Cyberinsurance Can't Keep The Hackers Out, But It Can Keep A Business Running


The team of forensics investigators and security consultants called on to contain the data breach at U.S retail giant Target have finished that particular phase of the incident response. But the fallout associated with the security incident could last years, say security experts, costing the retailer millions in regulatory fines and legal fees associated with potential lawsuits.

Target's legal counsel has very likely reviewed the company's cyberinsurance policy if it has one, said Mark Greisiger, president of NetDiligence, a Philadelphia-based cyber risk assessment services firm that works with cyberinsurance underwriters. In addition to helping offset costs related to a serious security incident, cyberinsurance policies often provide assistance with breach services, including immediate access to legal counsel, forensics investigators and security consultants. Target declined to comment to CRN about its insurance coverage.

"There's a good chance that a company like Target has had coverage in place for a decade," Greisiger said. "A major benefit is to be able to get assistance in a timely manner when all hell breaks loose. It can get some businesses through the first 24 hours when they don't even know where to begin."

Some businesses, however, have been caught without coverage. Sony's PlayStation Network was hit hard by hackers in 2011, resulting in more than three weeks of downtime while forensics teams determined the scope of the massive breach. The attacks came in two separate waves and resulted in the exposure of account data on more than 70 million people and about 12 million credit and debit cards. Sony is still reeling from the incident and is in a longstanding dispute with its commercial general liability insurance company, Zurich American Insurance Co., over the hundreds of millions of dollars in claims it made from expenses it incurred during the data breach.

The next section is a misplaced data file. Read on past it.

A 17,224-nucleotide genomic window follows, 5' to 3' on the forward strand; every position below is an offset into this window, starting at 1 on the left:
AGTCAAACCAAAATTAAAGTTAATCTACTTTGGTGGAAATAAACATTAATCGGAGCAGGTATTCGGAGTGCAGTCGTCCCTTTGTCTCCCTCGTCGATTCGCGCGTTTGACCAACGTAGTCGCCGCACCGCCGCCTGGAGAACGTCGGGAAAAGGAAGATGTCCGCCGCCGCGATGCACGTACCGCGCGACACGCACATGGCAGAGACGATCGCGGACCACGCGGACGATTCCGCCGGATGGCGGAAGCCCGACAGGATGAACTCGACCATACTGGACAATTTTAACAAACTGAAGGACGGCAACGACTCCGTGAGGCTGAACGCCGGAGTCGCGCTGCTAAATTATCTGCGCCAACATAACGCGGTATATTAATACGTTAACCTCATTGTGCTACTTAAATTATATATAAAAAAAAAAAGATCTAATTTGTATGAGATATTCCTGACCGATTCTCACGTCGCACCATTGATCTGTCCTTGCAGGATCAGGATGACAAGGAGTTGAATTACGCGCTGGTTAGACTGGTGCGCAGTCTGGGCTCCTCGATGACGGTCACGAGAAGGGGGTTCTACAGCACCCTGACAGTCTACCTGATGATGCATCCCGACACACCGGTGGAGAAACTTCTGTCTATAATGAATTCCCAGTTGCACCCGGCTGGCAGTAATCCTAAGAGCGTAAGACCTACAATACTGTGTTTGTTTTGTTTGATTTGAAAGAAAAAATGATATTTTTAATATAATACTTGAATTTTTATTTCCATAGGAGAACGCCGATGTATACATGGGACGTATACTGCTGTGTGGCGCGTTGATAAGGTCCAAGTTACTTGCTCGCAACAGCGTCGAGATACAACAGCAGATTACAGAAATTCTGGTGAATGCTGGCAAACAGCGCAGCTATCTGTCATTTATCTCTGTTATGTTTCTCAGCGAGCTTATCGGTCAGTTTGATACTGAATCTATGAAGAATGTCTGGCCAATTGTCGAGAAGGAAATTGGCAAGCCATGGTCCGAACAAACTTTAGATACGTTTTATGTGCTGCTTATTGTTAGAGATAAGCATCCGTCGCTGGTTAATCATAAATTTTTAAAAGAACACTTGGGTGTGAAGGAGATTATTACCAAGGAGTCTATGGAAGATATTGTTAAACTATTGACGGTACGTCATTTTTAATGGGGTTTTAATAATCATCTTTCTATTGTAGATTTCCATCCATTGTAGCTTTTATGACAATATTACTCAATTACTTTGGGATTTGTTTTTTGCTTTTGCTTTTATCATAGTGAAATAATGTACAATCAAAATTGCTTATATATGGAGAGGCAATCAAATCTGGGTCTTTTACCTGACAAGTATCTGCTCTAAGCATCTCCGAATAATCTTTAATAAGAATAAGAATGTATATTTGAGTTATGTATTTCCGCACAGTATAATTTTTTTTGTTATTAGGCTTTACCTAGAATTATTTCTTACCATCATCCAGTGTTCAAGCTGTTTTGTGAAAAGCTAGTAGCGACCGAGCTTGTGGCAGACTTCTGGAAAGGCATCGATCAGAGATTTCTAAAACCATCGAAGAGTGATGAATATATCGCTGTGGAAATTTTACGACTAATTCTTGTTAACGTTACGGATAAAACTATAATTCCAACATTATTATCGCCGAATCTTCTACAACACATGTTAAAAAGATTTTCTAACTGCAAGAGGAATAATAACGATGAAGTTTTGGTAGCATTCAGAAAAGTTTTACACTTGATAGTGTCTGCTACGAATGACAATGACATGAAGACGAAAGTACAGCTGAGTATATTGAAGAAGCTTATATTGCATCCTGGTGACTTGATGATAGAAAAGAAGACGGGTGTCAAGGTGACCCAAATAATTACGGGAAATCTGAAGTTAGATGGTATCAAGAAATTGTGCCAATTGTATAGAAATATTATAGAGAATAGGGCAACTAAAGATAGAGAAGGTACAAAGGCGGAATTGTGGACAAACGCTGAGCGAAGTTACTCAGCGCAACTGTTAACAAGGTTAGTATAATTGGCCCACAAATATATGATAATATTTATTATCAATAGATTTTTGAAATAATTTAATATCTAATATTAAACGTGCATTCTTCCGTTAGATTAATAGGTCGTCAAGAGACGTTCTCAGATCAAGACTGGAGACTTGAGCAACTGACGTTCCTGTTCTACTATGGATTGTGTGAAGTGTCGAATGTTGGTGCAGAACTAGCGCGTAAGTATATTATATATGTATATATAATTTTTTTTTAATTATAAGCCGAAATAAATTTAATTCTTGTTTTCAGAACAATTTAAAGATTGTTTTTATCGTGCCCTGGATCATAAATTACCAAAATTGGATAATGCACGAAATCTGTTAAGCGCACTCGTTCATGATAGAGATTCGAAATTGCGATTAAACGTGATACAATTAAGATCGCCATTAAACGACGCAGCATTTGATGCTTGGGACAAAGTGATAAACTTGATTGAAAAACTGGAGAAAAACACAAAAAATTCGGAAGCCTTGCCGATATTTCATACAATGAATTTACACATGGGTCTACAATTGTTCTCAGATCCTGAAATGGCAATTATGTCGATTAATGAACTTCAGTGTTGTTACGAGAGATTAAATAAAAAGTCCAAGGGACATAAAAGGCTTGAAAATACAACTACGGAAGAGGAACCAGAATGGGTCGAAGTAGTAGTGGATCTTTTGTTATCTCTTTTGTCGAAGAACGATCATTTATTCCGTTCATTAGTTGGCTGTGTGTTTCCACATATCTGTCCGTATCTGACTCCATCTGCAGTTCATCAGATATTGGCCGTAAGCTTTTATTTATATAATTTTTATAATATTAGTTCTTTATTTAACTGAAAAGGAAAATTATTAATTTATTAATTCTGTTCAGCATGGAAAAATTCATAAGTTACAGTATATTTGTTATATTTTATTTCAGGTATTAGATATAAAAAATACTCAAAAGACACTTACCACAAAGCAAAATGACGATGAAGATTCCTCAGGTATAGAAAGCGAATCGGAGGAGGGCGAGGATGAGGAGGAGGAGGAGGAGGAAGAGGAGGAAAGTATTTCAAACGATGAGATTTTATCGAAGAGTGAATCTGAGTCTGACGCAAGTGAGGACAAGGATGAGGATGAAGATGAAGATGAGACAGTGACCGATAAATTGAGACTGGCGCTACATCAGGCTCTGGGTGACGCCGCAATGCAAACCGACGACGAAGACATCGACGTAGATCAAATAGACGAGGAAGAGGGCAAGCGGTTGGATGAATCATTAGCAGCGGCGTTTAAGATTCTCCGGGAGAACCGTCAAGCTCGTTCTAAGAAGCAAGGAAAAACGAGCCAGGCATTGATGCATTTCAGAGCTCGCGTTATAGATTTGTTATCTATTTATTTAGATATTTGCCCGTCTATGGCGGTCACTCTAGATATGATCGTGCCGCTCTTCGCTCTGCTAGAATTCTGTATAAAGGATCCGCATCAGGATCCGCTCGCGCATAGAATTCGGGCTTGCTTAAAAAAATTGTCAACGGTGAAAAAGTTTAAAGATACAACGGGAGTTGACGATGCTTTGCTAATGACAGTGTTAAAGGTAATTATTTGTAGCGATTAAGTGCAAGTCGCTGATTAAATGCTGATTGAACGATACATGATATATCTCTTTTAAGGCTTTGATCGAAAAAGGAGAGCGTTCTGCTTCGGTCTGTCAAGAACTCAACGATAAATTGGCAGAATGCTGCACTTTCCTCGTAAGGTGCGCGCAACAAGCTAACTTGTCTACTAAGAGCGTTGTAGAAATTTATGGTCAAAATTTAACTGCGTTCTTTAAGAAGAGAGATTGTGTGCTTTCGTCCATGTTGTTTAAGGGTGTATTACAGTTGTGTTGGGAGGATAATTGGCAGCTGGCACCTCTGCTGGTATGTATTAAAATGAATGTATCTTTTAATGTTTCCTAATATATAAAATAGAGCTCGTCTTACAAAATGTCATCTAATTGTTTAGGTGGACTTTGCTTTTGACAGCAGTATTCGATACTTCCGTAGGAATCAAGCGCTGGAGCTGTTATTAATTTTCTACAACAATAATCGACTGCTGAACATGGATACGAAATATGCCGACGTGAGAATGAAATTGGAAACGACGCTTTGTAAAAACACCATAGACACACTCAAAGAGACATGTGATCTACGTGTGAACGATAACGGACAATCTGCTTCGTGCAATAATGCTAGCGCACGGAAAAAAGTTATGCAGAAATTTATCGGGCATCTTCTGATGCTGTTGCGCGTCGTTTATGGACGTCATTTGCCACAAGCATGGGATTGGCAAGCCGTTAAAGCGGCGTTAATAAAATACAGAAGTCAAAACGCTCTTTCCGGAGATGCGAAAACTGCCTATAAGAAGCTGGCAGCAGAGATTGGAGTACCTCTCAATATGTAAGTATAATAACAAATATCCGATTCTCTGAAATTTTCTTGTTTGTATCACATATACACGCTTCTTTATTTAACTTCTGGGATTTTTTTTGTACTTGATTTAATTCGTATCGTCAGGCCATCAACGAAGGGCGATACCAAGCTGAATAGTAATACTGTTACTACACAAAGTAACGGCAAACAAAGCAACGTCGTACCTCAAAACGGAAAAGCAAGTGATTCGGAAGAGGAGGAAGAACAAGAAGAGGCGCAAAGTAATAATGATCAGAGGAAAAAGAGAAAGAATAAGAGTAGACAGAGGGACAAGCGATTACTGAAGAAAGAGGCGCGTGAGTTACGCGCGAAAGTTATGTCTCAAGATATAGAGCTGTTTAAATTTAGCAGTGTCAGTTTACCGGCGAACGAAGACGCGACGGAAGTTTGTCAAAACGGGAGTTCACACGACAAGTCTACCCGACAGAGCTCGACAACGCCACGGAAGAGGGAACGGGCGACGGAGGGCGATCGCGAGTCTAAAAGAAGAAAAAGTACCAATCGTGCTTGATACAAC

High-profile incidents such as the Target and Sony breaches are causing some businesses to look at what policies they have in place, said Ben Goodman, president and CEO of 4A Security, a New York-based managed security service provider. Cyberinsurance is part of a risk management strategy, said Goodman, who also is CEO of 4A Security partner Enterprise Risk Associates, which specializes in insuring against risk assessments.

Insurance policies help transfer risk and reduce the financial impact of an incident, said Goodman.

"From our perspective this is where it is a mistake to think IT security is just a technology issue; it's also a business issue," he said. "You can control the impact an attacker may have on you by putting in all the best practices so you are not an easy walk-in-the-park kind of place for a hack, but at the end of the day you're not going to be 100 percent effective."

4A Security and Enterprise Risk Associates are run as separate businesses, said Goodman. 4A Security sales engineers aren't selling insurance policies, he added, as they would have to be licensed according to state guidelines.

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